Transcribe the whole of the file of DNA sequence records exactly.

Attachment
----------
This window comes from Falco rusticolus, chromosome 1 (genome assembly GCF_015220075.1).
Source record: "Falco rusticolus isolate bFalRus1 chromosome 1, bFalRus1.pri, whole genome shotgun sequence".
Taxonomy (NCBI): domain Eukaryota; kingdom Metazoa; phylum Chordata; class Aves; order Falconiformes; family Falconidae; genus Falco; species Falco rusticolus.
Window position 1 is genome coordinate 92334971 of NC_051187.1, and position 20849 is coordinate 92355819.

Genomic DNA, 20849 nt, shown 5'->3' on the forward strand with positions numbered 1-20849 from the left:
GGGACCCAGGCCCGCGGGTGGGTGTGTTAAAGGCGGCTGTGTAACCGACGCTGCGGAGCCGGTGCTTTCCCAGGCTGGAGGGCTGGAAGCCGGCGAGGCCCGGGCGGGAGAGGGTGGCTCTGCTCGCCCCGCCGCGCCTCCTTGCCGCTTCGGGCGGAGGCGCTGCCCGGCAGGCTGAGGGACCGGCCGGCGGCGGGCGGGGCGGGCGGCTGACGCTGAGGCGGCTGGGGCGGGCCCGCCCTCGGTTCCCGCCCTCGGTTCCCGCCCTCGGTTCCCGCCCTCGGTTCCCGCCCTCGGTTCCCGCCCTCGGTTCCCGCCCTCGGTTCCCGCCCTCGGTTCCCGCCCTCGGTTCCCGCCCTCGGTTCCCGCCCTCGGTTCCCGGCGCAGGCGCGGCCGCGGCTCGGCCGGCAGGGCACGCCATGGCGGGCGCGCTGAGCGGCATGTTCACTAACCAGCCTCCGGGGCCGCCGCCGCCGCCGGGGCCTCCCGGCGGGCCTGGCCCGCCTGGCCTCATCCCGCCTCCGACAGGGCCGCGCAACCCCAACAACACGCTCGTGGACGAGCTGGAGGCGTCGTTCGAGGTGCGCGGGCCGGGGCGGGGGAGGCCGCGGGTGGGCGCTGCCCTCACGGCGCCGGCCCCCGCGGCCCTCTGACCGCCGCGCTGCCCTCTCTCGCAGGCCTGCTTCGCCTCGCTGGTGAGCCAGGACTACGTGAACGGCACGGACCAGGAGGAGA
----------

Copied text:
This window comes from Falco rusticolus, chromosome 1 (genome assembly GCF_015220075.1).
Source record: "Falco rusticolus isolate bFalRus1 chromosome 1, bFalRus1.pri, whole genome shotgun sequence".
Taxonomy (NCBI): domain Eukaryota; kingdom Metazoa; phylum Chordata; class Aves; order Falconiformes; family Falconidae; genus Falco; species Falco rusticolus.
Window position 1 is genome coordinate 92334971 of NC_051187.1, and position 20849 is coordinate 92355819.

Genomic DNA, 20849 nt, shown 5'->3' on the forward strand with positions numbered 1-20849 from the left:
GGGACCCAGGCCCGCGGGTGGGTGTGTTAAAGGCGGCTGTGTAACCGACGCTGCGGAGCCGGTGCTTTCCCAGGCTGGAGGGCTGGAAGCCGGCGAGGCCCGGGCGGGAGAGGGTGGCTCTGCTCGCCCCGCCGCGCCTCCTTGCCGCTTCGGGCGGAGGCGCTGCCCGGCAGGCTGAGGGACCGGCCGGCGGCGGGCGGGGCGGGCGGCTGACGCTGAGGCGGCTGGGGCGGGCCCGCCCTCGGTTCCCGCCCTCGGTTCCCGCCCTCGGTTCCCGCCCTCGGTTCCCGCCCTCGGTTCCCGCCCTCGGTTCCCGCCCTCGGTTCCCGCCCTCGGTTCCCGCCCTCGGTTCCCGCCCTCGGTTCCCGCCCTCGGTTCCCGGCGCAGGCGCGGCCGCGGCTCGGCCGGCAGGGCACGCCATGGCGGGCGCGCTGAGCGGCATGTTCACTAACCAGCCTCCGGGGCCGCCGCCGCCGCCGGGGCCTCCCGGCGGGCCTGGCCCGCCTGGCCTCATCCCGCCTCCGACAGGGCCGCGCAACCCCAACAACACGCTCGTGGACGAGCTGGAGGCGTCGTTCGAGGTGCGCGGGCCGGGGCGGGGGAGGCCGCGGGTGGGCGCTGCCCTCACGGCGCCGGCCCCCGCGGCCCTCTGACCGCCGCGCTGCCCTCTCTCGCAGGCCTGCTTCGCCTCGCTGGTGAGCCAGGACTACGTGAACGGCACGGACCAGGAGGAGA